4  FM quick reads on Lighting

1. Controls Offer Further Lighting Efficiency


Today's tip is to look at lighting controls for further energy savings after switching to more efficient light sources. Once efficient fixtures and lamps have been chosen, there are really only two ways to further reduce energy use: Reduce burn hours or reduce light output. To perform either of those functions, you need a lighting control.

Commercialization of several novel technologies has expanded ways to apply controls to both existing and new installations. Competition and standardization in wireless communications protocols, for example, now provide options that avoid the usually costly installation of separate control wiring, often a deal-killer when adding controls to existing lighting.

Wireless switching can use power generated by one's finger (when pushing the on-off button) to send a radio signal from the switch to a relay built into (or added to) fixtures in the same room.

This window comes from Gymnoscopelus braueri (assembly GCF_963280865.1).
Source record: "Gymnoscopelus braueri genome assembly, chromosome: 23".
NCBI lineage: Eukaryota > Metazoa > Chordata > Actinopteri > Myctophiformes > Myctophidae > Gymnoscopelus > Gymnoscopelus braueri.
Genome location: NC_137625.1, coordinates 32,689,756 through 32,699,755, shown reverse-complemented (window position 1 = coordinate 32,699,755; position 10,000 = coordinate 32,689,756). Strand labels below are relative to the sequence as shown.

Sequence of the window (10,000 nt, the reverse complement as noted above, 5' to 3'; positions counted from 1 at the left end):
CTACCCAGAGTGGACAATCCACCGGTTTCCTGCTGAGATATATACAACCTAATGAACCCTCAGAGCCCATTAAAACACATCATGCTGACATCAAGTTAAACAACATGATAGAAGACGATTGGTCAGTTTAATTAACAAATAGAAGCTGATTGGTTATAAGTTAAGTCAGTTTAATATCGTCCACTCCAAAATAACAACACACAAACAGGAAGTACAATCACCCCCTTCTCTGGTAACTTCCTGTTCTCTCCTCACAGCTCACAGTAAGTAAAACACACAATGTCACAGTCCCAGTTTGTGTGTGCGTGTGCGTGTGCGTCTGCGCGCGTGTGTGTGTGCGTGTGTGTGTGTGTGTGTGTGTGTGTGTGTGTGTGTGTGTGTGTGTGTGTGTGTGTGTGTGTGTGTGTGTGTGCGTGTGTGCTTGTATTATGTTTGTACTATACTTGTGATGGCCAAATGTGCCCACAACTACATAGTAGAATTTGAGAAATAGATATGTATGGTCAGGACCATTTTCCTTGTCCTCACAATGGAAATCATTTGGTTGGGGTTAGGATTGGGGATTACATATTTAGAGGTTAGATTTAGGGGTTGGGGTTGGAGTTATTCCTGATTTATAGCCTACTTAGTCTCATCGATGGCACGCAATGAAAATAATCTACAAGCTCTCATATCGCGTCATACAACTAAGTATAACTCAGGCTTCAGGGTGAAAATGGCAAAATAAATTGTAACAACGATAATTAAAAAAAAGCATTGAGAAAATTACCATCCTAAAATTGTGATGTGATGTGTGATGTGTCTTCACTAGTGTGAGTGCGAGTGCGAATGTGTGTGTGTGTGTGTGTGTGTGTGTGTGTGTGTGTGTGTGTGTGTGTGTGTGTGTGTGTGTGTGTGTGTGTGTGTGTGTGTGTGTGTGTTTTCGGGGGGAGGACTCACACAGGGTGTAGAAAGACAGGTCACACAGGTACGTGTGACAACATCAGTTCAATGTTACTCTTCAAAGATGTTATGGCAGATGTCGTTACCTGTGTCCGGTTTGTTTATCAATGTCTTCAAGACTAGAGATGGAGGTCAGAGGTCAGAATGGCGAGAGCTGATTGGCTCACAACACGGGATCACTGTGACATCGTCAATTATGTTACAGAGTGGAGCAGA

Wireless stations, when directed by a control panel, send signals to receivers that control whole circuits of fixtures, or to groups of fixtures based on electronic addresses built into their ballasts.

Reliable power-line carrier control products, using panels and dimming ballasts (either step or continuous), have expanded and become cheaper, offering a third way to retrofit without requiring additional wiring.

These options are competing with the now-standard Digital Addressable Lighting Interface systems that use dedicated low-voltage wiring to control individual fixtures. DALI is often installed in new or heavily renovated facilities while ceilings are open and spaces are unoccupied. Wireless systems are often applied where spaces are already in use.


2.  Photoluminescence can guide occupants out